asked the Prime Minister if the public speech of the Secretary of State for Industry made at Salford on 25th January on economic matters represents Government policy.
I am pleased about that. Why does the Prime Minister find it necessary, as instanced by his recent weekend speech to the businessmen in the North, almost to undermine the efforts of the Secretary of State for Industry to get through party policy? May I kindly suggest to my right hon. Friend that if he wants to carry out this monitoring job it might be a reasonable idea to see what the Chancellor of the Duchy is currently doing in pacifying the oil barons on the question of oil taxation and ripping up the manifesto into fragments?
When my hon. Friend says anything in a kindly manner, I always listen to him with particular attention. The speech that I made last week was not just to representatives of management but to management and trade unions. Some eminent leaders of Merseyside and Lancashire trade unionism were there. What I was attacking in that speech—I think that I had some little success in the matter—were certain neurotic comments in the Press and on the other side of the House in recent weeks which have shown a total ignorance of how Cabinet Government works. These matters are all decided on the basis of Cabinet decisions and Cabinet committees—[Interruption.] As I have said, I am always prepared to receive representations on collective responsibility, present and past, from Conservative Members. As for the question raised in my speech, I was speaking entirely about, and reminding the audience of, what was said in our White Paper, published before the last General Election—my hon. Friend fought his campaign on it, I think. That is what I was making clear last week. I hope that my hon. Friend will be pleased to think that that is so.
Is the right hon. Gentleman aware that when those of us who still believe in free enterprise and the market economy strive to convince doubting industrialists that the Secretary of State for Industry does not represent the views of this Government, and that they are a bunch of good chaps, we are met with an air of sustained disbelief? Will he give us some idea what we may say in response to that?
Yes. My sustained disbelief is in the bona fides of the lion. Member's case. Throughout the last Parliament, on all matters, the Liberals, when they were here—which was not universally the case—intended to vote in a split way, or two to one on behalf of the Conservatives—
The figures are on the record and I shall be delighted to send them to the right hon. Gentleman. When the hon. Member for Cornwall, North (Mr. Pardoe) is engaged on his mission civilisatrice in the City, I think that I can help him best by asking him to take with him a copy of the White Paper, Command 5710, that I have here. We are working entirely within the framework of that White Paper in the Industry Bill and all future proposals within this Parliament about public ownership.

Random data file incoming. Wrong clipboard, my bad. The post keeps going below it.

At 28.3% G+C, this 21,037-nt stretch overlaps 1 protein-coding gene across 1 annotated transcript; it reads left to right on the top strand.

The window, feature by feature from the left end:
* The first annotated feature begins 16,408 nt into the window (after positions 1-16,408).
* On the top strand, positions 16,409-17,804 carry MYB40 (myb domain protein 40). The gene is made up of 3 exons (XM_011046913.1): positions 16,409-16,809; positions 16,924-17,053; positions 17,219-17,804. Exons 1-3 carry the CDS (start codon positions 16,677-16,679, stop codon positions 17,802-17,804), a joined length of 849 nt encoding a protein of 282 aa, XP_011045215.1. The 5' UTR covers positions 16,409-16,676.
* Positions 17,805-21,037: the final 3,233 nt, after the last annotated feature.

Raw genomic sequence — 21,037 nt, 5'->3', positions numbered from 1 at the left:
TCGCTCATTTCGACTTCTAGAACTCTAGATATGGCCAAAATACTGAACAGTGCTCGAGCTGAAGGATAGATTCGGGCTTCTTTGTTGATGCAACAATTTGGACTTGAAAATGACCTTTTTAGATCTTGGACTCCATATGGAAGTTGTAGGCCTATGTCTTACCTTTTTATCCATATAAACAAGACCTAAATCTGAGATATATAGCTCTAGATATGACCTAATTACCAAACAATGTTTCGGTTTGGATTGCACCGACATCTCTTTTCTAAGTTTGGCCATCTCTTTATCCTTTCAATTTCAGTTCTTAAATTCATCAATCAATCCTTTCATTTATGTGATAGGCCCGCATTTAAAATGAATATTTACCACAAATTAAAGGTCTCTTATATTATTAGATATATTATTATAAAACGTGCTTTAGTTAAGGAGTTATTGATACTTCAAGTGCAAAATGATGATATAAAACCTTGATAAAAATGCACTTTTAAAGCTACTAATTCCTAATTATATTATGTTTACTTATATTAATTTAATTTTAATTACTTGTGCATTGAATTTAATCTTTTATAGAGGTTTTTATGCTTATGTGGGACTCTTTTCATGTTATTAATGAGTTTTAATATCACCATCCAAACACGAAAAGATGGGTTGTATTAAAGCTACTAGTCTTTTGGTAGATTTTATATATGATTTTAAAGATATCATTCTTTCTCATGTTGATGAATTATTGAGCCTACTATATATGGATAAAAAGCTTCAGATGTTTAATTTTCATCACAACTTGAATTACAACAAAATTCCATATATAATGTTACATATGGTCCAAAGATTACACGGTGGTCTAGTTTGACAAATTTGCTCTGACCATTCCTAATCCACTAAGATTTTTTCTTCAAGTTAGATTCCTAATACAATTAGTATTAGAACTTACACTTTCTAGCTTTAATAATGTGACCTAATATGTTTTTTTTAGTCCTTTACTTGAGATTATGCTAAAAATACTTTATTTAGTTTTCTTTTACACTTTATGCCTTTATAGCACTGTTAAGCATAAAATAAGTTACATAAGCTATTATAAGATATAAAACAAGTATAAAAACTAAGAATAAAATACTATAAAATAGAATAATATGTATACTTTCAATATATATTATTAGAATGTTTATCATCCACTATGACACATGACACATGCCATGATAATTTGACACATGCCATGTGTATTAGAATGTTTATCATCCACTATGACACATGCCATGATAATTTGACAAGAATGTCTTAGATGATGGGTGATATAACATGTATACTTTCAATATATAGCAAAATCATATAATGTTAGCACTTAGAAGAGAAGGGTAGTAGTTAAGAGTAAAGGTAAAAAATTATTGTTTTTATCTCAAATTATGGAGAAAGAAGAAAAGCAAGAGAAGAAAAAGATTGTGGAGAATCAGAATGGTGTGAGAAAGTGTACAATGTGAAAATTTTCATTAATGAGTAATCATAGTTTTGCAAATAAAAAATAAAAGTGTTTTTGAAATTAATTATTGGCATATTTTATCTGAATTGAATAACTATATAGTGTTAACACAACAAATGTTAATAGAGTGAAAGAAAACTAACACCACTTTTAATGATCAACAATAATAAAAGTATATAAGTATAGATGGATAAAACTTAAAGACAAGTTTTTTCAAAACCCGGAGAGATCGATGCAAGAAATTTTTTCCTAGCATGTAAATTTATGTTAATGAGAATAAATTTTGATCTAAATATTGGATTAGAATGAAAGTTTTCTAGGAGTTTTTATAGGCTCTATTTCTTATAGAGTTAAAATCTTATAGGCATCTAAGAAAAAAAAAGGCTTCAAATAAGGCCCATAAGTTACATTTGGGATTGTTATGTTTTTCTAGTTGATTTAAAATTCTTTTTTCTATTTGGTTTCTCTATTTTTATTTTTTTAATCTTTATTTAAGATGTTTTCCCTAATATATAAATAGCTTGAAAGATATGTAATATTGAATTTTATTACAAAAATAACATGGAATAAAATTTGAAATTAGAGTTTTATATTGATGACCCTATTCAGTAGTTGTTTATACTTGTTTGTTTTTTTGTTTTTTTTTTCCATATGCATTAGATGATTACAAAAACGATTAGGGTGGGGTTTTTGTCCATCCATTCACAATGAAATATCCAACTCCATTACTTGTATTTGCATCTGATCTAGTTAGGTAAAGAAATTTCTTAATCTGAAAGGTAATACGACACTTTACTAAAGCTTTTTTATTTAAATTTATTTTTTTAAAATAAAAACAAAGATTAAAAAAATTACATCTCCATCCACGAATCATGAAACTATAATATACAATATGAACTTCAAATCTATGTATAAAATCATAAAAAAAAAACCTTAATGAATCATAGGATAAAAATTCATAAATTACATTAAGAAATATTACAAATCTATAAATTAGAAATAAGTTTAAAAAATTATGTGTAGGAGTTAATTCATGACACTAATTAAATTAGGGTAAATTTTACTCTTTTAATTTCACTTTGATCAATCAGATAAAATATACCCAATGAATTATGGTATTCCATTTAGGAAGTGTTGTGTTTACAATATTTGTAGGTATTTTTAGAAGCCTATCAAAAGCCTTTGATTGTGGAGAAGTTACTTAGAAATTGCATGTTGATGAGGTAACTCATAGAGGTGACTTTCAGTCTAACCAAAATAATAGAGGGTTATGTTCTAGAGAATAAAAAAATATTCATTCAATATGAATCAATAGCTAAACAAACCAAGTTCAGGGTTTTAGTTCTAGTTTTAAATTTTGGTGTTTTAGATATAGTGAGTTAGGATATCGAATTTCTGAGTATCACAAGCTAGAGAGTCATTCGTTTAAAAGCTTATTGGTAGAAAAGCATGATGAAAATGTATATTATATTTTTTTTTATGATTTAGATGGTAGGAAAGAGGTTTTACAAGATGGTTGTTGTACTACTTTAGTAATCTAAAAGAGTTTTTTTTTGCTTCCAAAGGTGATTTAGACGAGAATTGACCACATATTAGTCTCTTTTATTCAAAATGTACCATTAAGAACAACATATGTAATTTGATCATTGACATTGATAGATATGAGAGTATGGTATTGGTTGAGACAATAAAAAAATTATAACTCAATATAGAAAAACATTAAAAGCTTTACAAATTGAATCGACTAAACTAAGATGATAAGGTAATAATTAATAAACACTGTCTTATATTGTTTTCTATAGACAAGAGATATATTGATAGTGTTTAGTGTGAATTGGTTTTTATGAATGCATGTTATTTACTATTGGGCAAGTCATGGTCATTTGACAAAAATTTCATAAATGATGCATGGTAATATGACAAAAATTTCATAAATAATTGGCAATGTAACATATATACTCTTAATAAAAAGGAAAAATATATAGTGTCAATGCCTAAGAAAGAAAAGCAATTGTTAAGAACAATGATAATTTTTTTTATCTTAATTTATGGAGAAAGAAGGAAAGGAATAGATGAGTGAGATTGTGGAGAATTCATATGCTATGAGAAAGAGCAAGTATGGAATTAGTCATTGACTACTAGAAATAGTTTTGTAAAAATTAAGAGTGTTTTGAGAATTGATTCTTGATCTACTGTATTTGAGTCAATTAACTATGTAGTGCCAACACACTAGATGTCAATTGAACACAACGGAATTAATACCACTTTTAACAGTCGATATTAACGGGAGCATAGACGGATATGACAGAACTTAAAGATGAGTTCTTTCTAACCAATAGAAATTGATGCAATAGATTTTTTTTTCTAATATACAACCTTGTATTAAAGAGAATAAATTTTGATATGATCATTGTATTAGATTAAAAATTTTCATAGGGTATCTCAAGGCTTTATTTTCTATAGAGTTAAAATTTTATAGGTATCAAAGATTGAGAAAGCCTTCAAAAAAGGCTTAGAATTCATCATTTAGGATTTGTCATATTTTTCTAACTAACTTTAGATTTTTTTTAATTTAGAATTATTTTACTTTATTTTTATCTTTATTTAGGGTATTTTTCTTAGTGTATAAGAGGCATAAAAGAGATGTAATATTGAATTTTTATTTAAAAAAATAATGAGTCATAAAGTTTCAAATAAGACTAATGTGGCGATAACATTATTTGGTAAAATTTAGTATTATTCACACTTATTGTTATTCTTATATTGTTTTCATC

Will my right hon. Friend reflect again on what he said over the weekend about the dangers of cartels of raw material producers? Does he agree that if the Western European industrialised countries are going to gang up in the Common Market it will automatically produce a ganging up by the poorer nations which have important raw materials to offer? Are not the two things balanced? If we pursue one course, is not the other inevitable?
I recognise my hon. Friend's long-term concern in this matter but I cannot accept the phrase "ganging up". For example, there was the report made to the House by the Minister of Overseas Development about the Protocol 22 negotiations, with particular reference to stabilisation of the prices of primary commodities. If my hon. Friend will study the full text of my speech he will see that I was trying to suggest some assurance for primary producing countries, particularly in the Third World, to ensure that they can go ahead with production and make their contribution to the world food shortage.
Is the right hon. Gentleman not aware that the real question is whether his speech on Friday represents the policy of Her Majesty's Secretary of State for Industry—because the powers that he will enjoy under the Industry Bill are very substantial? Does he realise that if, as he says, he is anxious to unite the whole nation to fight its way through our present economic problems and to get industry really working together, the two biggest obstacles at the moment to the restoration of the confidence of industry are the Secretaries of State for Industry and Employment?
I cannot accept that. Certainly it is our endeavour to unite the whole nation, and when this week is over I am prepared to offer my good offices to the Conservative Party to help to unite it—[Interruption.] I am sorry, but I do not seem to have been very successful over the last year in this matter. It is a matter of profound concern to democracy that someone should do this job for them. I am certainly prepared to help. On the earlier part of the hon. Member's question, everything contained in the Industry Bill has been done on the basis of Cabinet decisions and on a White Paper published before the election. We are adhering strictly to the White Paper.